In the fifteenth year of Amaziah the son of Joash, king of Judah, Jeroboam the son of Joash, king of Israel, began to reign in Samaria, and he reigned forty-one years. And he did what was evil in the sight of the LORD. He did not depart from all the sins of Jeroboam the son of Nebat, which he made Israel to sin. He restored the border of Israel from Lebo-hamath as far as the Sea of the Arabah, according to the word of the LORD, the God of Israel, which he spoke by his servant Jonah the son of Amittai, the prophet, who was from Gath-hepher. For the LORD saw that the affliction of Israel was very bitter, for there was none left, bond or free, and there was none to help Israel. But the LORD had not said that he would blot out the name of Israel from under heaven, so he saved them by the hand of Jeroboam the son of Joash. Now the rest of the acts of Jeroboam and all that he did, and his might, how he fought, and how he restored Damascus and Hamath to Judah in Israel, are they not written in the Book of the Chronicles of the Kings of Israel?
(2 Kings 14:23-28)
My Veggie Tales memories are coming back…”Jonah was a prophet…ooh, ooh! But he never really got it, sad but true. And if you watch it you can spot it, a doodley do, he did not get the point!”
Jonah was a prophet of God during a really great time for Israel. And what I mean by that is that Israel as a nation (not spiritually) was on the rebound. They were getting stronger and more prosperous. Possessions and lands that they once owned were now being restored. We can see in the above text that borders and cities were restored.
So then, what was the spiritual condition of the country? Wicked. Every king of the northern kingdom of Israel from the first King Jeroboam to the destruction by Assyria (931-722 BC) was evil. Jeroboam II (not a son of the first Jeroboam) was no different. The Bible says here in 2 Kings 14 that he was wicked just like all the other kings, and Israel followed right along with him in these sins.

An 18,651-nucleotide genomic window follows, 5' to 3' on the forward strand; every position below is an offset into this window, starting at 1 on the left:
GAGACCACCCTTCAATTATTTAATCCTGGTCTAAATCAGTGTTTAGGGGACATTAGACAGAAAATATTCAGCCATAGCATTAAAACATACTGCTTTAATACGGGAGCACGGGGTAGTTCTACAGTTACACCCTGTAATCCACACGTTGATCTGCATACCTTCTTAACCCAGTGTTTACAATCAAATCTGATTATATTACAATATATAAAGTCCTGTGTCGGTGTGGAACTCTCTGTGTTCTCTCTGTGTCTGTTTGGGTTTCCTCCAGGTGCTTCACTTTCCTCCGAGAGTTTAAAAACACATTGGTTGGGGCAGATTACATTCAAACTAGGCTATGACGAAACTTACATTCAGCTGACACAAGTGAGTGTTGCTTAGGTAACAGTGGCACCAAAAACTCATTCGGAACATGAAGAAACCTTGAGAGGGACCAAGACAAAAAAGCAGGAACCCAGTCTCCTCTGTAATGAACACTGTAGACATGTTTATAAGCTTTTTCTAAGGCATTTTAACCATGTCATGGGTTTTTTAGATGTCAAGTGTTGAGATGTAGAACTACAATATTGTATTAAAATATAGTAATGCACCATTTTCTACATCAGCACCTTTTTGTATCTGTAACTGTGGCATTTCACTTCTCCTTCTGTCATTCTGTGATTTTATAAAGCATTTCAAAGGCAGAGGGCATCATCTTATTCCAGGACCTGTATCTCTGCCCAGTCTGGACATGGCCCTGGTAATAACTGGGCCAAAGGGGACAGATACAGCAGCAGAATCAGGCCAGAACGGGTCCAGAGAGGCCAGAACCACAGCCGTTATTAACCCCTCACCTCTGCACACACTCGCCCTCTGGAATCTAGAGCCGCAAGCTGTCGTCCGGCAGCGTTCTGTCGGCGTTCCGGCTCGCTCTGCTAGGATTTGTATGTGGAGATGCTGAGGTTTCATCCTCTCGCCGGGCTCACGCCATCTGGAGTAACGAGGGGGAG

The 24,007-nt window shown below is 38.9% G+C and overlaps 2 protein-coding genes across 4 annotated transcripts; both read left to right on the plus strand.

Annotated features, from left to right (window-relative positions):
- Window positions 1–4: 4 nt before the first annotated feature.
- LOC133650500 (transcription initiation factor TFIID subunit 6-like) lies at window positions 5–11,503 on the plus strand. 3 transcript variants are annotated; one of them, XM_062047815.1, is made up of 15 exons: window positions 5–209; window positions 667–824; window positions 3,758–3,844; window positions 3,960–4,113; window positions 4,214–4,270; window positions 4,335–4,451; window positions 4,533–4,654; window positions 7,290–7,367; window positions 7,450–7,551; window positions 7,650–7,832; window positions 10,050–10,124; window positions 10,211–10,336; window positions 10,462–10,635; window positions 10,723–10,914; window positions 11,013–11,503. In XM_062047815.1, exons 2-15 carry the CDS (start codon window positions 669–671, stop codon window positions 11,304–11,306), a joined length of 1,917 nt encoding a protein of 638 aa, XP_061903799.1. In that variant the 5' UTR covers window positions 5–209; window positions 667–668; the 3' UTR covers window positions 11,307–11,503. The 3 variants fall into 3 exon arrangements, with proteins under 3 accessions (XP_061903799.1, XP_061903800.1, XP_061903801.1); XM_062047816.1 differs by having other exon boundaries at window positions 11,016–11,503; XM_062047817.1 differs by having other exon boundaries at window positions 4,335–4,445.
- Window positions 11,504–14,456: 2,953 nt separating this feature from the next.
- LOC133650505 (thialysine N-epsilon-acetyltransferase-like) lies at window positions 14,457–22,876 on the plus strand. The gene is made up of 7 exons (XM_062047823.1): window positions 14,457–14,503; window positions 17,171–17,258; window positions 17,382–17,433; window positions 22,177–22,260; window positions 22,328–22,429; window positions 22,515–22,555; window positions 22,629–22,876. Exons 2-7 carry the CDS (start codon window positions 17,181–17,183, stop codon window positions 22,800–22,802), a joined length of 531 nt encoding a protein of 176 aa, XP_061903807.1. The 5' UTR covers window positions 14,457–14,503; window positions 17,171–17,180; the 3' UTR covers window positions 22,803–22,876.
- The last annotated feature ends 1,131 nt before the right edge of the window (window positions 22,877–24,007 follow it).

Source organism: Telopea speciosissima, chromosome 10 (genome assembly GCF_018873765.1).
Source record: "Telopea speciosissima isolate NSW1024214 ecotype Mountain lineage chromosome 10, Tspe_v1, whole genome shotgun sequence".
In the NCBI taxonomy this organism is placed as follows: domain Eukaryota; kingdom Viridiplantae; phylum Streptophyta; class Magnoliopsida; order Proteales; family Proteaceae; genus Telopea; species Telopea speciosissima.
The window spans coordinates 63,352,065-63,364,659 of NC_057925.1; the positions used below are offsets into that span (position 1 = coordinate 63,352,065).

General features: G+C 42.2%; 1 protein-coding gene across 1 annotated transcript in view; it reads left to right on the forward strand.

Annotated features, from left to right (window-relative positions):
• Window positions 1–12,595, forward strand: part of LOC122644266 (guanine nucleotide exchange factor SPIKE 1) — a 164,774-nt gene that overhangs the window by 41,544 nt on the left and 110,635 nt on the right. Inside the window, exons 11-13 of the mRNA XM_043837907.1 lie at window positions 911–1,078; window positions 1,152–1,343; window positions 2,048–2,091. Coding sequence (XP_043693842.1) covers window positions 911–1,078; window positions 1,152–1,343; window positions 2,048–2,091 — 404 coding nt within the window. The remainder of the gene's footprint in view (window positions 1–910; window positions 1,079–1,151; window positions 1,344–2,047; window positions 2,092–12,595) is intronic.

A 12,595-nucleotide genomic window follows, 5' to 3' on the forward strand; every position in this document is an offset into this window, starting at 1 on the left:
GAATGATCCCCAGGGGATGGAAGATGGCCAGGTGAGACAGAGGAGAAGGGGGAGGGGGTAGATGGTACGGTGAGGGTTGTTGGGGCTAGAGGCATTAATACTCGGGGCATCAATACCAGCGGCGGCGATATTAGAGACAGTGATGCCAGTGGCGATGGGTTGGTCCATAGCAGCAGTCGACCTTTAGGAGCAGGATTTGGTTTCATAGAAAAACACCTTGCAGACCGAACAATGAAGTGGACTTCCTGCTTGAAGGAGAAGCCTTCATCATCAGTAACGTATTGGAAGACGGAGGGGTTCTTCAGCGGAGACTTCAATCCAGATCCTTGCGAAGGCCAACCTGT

Where is God in all of this? How did God see Israel? With what kind of heart did God watch over Israel? Again, in the text we see that God saw that Israel had no “helper.” The merciful God saw that Israel’s affliction was “bitter.” “He saved them” by the hand of the wicked King Jeroboam II.
Which prophet is right there by God and the king’s side through all of this? Who willingly prophesies to the king and is part of this great national restoration? Jonah.
Can you put yourself in the sandals of Jonah during this time of restoration and hope for Israel, and now God calls you to go to your sworn enemies, the Assyrians? God wants you to preach to those wicked and violent people? They want to destroy you! Nineveh, according to a later prophet, Nahum, was a “bloody city.” Why would God call you to preach to the very enemies that seek to destroy what God has been working to rebuild?
Because God is merciful. Jonah saw this clearly with God’s interaction here in 2 Kings 14 toward Israel. This is precisely why Jonah did not want to go to preach to Nineveh. He knew God’s heart of mercy and compassion.
Look at what Jonah said after he finally preached to the people and king in Nineveh and they repented of their sins.
But it displeased Jonah exceedingly, and he was angry. And he prayed to the LORD and said, “O LORD, is not this what I said when I was yet in my country? That is why I made haste to flee to Tarshish; for I knew that you are a gracious God and merciful, slow to anger and abounding in steadfast love, and relenting from disaster. Therefore now, O LORD, please take my life from me, for it is better for me to die than to live.” And the LORD said, “Do you do well to be angry?” (Jonah 4:1-4).
Even after Nineveh repented, Jonah sat outside the city expectantly waiting in self-righteous hope borne out of his religious bigotry that God would still wipe out the city and destroy the Assyrians (Jonah 4:5).
Did you see how Jonah said “when I was in my country?” First of all he was wrong, it was God’s country. Secondly, it displays the heart that is not outward focused and concerned with every soul wherever that soul may be.
I’m not sure if the Veggie Tales song about Jonah is right that Jonah “never really got it.” We don’t know. The book ends with God speaking, as it should. Whether Jonah finally understood what God was trying to teach is between God and Jonah.
The question is, do I get it? Do you get it?
- Will we be like Jonah, knowing of the grace, compassion and mercy of God and still try to flee to the farthest place possible to avoid teaching those God has called us to teach?
- Will we be so filled with nationalistic pride that we fail to see that God is not an American?
- Will I willingly go and preach where God calls me to preach only if I agree that these people are worthy of God’s (and my) acceptance?